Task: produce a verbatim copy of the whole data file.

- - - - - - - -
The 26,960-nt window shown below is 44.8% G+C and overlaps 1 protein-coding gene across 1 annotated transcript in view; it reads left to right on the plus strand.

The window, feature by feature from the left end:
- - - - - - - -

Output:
The 26,960-nt window shown below is 44.8% G+C and overlaps 1 protein-coding gene across 1 annotated transcript in view; it reads left to right on the plus strand.

The window, feature by feature from the left end: